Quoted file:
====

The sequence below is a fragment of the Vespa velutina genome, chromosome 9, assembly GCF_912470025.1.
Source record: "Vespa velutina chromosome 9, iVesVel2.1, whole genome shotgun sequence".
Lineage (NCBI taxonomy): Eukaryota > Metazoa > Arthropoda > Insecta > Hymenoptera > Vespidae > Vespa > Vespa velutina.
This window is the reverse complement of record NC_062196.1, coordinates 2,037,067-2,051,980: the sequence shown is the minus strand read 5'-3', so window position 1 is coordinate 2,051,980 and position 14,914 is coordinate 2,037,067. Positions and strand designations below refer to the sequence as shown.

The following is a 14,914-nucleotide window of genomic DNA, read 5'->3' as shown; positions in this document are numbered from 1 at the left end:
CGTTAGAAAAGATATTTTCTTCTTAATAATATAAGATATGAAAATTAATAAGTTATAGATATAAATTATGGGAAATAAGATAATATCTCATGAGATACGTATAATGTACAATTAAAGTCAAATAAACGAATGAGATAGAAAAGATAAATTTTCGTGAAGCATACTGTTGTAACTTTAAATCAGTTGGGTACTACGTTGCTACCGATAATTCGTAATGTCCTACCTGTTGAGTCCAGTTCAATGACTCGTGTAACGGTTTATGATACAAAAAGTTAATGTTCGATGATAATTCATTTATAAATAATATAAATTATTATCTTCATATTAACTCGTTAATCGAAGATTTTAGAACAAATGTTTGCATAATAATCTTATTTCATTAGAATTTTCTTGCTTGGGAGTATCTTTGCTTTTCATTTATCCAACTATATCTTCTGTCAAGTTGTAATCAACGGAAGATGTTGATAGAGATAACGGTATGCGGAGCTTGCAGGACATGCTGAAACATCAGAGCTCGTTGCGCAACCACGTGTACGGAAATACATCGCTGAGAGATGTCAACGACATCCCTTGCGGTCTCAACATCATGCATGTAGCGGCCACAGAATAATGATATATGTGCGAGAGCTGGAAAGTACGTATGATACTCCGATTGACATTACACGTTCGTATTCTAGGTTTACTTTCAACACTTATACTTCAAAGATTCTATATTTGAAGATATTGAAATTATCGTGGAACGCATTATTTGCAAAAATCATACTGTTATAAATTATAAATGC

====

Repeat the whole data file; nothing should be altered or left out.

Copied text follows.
The sequence below is a fragment of the Vespa velutina genome, chromosome 9, assembly GCF_912470025.1.
Source record: "Vespa velutina chromosome 9, iVesVel2.1, whole genome shotgun sequence".
Lineage (NCBI taxonomy): Eukaryota > Metazoa > Arthropoda > Insecta > Hymenoptera > Vespidae > Vespa > Vespa velutina.
This window is the reverse complement of record NC_062196.1, coordinates 2,037,067-2,051,980: the sequence shown is the minus strand read 5'-3', so window position 1 is coordinate 2,051,980 and position 14,914 is coordinate 2,037,067. Positions and strand designations below refer to the sequence as shown.

The following is a 14,914-nucleotide window of genomic DNA, read 5'->3' as shown; positions in this document are numbered from 1 at the left end:
CGTTAGAAAAGATATTTTCTTCTTAATAATATAAGATATGAAAATTAATAAGTTATAGATATAAATTATGGGAAATAAGATAATATCTCATGAGATACGTATAATGTACAATTAAAGTCAAATAAACGAATGAGATAGAAAAGATAAATTTTCGTGAAGCATACTGTTGTAACTTTAAATCAGTTGGGTACTACGTTGCTACCGATAATTCGTAATGTCCTACCTGTTGAGTCCAGTTCAATGACTCGTGTAACGGTTTATGATACAAAAAGTTAATGTTCGATGATAATTCATTTATAAATAATATAAATTATTATCTTCATATTAACTCGTTAATCGAAGATTTTAGAACAAATGTTTGCATAATAATCTTATTTCATTAGAATTTTCTTGCTTGGGAGTATCTTTGCTTTTCATTTATCCAACTATATCTTCTGTCAAGTTGTAATCAACGGAAGATGTTGATAGAGATAACGGTATGCGGAGCTTGCAGGACATGCTGAAACATCAGAGCTCGTTGCGCAACCACGTGTACGGAAATACATCGCTGAGAGATGTCAACGACATCCCTTGCGGTCTCAACATCATGCATGTAGCGGCCACAGAATAATGATATATGTGCGAGAGCTGGAAAGTACGTATGATACTCCGATTGACATTACACGTTCGTATTCTAGGTTTACTTTCAACACTTATACTTCAAAGATTCTATATTTGAAGATATTGAAATTATCGTGGAACGCATTATTTGCAAAAATCATACTGTTATAAATTATAAATGC